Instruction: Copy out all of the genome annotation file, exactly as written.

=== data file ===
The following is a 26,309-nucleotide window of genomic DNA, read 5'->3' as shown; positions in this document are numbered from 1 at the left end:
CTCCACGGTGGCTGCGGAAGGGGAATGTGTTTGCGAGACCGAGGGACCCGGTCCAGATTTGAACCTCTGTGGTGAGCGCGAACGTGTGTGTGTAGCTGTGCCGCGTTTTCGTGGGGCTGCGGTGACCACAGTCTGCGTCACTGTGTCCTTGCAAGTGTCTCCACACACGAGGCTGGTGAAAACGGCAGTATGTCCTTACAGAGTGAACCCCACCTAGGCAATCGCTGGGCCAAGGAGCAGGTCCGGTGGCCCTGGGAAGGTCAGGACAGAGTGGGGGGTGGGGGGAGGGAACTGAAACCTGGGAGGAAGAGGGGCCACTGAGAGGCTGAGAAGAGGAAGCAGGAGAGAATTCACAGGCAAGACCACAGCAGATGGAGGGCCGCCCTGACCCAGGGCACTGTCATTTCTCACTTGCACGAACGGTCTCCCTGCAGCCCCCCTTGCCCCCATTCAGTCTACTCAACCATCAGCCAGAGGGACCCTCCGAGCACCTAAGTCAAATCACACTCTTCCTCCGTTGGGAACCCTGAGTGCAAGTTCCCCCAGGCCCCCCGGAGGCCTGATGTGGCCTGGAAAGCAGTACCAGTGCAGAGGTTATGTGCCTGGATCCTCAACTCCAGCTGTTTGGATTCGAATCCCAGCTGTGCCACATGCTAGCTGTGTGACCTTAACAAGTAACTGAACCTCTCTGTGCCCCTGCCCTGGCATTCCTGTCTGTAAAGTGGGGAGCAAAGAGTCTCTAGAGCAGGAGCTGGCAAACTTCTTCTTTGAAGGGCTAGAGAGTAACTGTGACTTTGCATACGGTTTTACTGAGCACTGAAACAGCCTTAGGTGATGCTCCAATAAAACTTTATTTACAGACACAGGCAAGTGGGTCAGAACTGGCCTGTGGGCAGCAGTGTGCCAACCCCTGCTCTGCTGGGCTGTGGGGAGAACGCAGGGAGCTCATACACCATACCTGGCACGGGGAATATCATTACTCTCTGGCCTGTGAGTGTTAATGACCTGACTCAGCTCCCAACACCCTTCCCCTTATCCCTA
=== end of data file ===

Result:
The following is a 26,309-nucleotide window of genomic DNA, read 5'->3' as shown; positions in this document are numbered from 1 at the left end:
CTCCACGGTGGCTGCGGAAGGGGAATGTGTTTGCGAGACCGAGGGACCCGGTCCAGATTTGAACCTCTGTGGTGAGCGCGAACGTGTGTGTGTAGCTGTGCCGCGTTTTCGTGGGGCTGCGGTGACCACAGTCTGCGTCACTGTGTCCTTGCAAGTGTCTCCACACACGAGGCTGGTGAAAACGGCAGTATGTCCTTACAGAGTGAACCCCACCTAGGCAATCGCTGGGCCAAGGAGCAGGTCCGGTGGCCCTGGGAAGGTCAGGACAGAGTGGGGGGTGGGGGGAGGGAACTGAAACCTGGGAGGAAGAGGGGCCACTGAGAGGCTGAGAAGAGGAAGCAGGAGAGAATTCACAGGCAAGACCACAGCAGATGGAGGGCCGCCCTGACCCAGGGCACTGTCATTTCTCACTTGCACGAACGGTCTCCCTGCAGCCCCCCTTGCCCCCATTCAGTCTACTCAACCATCAGCCAGAGGGACCCTCCGAGCACCTAAGTCAAATCACACTCTTCCTCCGTTGGGAACCCTGAGTGCAAGTTCCCCCAGGCCCCCCGGAGGCCTGATGTGGCCTGGAAAGCAGTACCAGTGCAGAGGTTATGTGCCTGGATCCTCAACTCCAGCTGTTTGGATTCGAATCCCAGCTGTGCCACATGCTAGCTGTGTGACCTTAACAAGTAACTGAACCTCTCTGTGCCCCTGCCCTGGCATTCCTGTCTGTAAAGTGGGGAGCAAAGAGTCTCTAGAGCAGGAGCTGGCAAACTTCTTCTTTGAAGGGCTAGAGAGTAACTGTGACTTTGCATACGGTTTTACTGAGCACTGAAACAGCCTTAGGTGATGCTCCAATAAAACTTTATTTACAGACACAGGCAAGTGGGTCAGAACTGGCCTGTGGGCAGCAGTGTGCCAACCCCTGCTCTGCTGGGCTGTGGGGAGAACGCAGGGAGCTCATACACCATACCTGGCACGGGGAATATCATTACTCTCTGGCCTGTGAGTGTTAATGACCTGACTCAGCTCCCAACACCCTTCCCCTTATCCCTA